Enery required Energy liberated
Reductive Oxidative
Biosynthetic Degradative
Diverging Converging


12. Focus and discuss the energy-generating pathways of carbohydrates metabolism

Carbohydrate metabolism refers to the production, storage and use of carbohydrates within
The energy-generating pathways of carbohydrates metabolism contains 3 major pathways:
Glycolysis, Kreb cycle and Electron transport chain..
- During glycolysis, each glucose molecule is broken down into two molecules of the compound
- The pyruvate crosses the double membrane of the mitochondrion to enter the matrix, where the
Krebs cycle decomposes it to carbon dioxide.
- NADH or FADH2 transfers electrons from molecules undergoing glycolysis and the Krebs cycle
to electron transport chains, which are built into the inner mitochondrial membrane.
The electron transport chain converts the chemical energy to a form that can be used to drive
oxidative phosphorylation, which accounts for most of the ATP generated by cellular respiration.
- A smaller amount of ATP is formed directly during glycolysis and the Krebs cycle by substrate-
level phosphorylation.

Respiration is a cumulative function of 3 metabolic stages:

(1) Glycolysis – cytosol: In a eukaryotic cell, glycolysis occurs outside the mitochondria in the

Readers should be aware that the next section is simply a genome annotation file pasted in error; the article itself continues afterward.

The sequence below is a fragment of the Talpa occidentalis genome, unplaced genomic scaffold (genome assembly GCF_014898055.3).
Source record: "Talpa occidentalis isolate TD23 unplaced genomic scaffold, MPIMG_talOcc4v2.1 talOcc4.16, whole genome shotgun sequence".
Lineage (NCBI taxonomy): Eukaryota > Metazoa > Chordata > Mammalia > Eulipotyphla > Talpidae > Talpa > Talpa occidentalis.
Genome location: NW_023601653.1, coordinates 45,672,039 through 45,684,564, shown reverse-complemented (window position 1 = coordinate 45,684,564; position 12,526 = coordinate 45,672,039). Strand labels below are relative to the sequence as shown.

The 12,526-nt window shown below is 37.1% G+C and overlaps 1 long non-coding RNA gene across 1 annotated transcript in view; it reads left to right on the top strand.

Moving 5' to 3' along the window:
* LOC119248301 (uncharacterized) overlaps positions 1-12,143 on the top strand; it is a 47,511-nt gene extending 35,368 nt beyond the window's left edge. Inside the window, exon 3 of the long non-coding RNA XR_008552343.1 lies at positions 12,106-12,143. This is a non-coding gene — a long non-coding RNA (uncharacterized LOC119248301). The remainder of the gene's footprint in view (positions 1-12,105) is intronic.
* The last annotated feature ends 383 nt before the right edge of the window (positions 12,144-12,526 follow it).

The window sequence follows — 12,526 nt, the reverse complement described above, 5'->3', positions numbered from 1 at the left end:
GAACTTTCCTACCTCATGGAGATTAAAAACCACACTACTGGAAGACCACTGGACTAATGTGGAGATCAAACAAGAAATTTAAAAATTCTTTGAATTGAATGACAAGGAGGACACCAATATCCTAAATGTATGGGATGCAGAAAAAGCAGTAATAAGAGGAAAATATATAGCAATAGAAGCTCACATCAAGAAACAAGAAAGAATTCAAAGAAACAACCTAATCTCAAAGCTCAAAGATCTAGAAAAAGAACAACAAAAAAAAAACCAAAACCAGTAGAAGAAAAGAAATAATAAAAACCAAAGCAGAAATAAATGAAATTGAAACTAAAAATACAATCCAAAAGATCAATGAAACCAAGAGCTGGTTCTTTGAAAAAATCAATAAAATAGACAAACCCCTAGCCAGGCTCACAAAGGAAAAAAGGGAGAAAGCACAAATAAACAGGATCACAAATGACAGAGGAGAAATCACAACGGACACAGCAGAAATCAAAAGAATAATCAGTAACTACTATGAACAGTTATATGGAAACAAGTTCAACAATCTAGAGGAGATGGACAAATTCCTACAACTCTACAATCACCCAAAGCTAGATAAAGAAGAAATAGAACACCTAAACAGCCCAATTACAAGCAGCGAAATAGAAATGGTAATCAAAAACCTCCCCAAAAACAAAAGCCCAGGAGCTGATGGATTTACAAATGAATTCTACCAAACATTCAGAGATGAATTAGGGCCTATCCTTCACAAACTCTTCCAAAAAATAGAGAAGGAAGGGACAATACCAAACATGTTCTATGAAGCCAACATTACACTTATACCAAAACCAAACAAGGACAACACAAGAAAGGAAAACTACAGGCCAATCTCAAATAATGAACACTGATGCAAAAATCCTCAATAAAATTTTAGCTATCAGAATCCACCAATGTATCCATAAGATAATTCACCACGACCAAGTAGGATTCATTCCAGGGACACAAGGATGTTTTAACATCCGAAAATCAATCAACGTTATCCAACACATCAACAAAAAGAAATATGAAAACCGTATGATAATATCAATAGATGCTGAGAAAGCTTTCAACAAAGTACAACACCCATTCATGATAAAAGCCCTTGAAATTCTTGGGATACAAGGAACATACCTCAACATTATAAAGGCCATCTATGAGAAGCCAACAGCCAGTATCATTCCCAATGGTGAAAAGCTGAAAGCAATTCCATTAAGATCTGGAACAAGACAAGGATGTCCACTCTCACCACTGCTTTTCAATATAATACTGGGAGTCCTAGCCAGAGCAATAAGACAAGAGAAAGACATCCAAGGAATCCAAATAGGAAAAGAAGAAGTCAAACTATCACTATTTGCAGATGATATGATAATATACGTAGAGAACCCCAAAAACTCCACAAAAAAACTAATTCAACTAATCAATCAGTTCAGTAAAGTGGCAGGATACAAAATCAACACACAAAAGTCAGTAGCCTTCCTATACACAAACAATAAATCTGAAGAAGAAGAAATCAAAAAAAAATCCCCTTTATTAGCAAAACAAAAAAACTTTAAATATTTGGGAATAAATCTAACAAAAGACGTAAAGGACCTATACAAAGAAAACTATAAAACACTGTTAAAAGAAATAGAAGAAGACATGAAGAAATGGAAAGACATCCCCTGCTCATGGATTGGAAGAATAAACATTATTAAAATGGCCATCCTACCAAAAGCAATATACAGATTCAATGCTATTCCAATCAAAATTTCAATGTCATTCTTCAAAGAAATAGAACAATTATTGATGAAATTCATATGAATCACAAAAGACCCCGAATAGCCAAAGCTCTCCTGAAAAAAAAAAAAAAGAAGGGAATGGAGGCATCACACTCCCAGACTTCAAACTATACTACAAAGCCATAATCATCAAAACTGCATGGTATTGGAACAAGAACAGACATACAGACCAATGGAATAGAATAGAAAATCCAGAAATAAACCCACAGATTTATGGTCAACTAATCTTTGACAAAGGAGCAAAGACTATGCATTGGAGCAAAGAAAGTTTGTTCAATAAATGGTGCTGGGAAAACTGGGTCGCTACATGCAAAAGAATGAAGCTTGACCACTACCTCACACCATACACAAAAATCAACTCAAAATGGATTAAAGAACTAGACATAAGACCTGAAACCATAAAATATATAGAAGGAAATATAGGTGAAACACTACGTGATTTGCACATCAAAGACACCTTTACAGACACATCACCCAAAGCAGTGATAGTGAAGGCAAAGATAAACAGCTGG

Glycolysis, begins the degradation by breaking: glucose = two molecules pyruvate
 Stages of glycolysis
1. Stage one (the energy requiring stage):
a) One molecule of glucose is converted into two molecules of glycerosldhyde-3-phosphate.
b) These steps requires 2 molecules of ATP (energy loss)
2. Stage two (the energy producing stage ):
a) The 2 molecules of glyceroaldehyde-3-phosphate are converted into pyruvate (aerobic
glycolysis) or lactate (anaerobicglycolysis
(.b) These steps produce ATP molecules (energy production).

(2) The Krebs cycle - mitochondrial matrix : The Krebs cycle and the electron transport chains are
located inside the mitochondria
Decomposing a derivative of pyruvate to CO2

(3) The electron transport chain and oxidative phosphorylation

The electron transport chain accepts electrons from the breakdown products of the first two stages
(usually via NADH) and passes these electrons from one molecule to another
-The energy released at each step of the chain is stored in a form the mitochondrion can use to
make ATP.
- This mode of ATP synthesis is called oxidative phosphorylation because it is powered by the
redox reactions that transfer electrons from food to O2.
- Oxidative phosphorylation accounts for almost 90% of the ATP generated by respiration
- A smaller amount of ATP is formed by substrate-level phosphorylation when an enzyme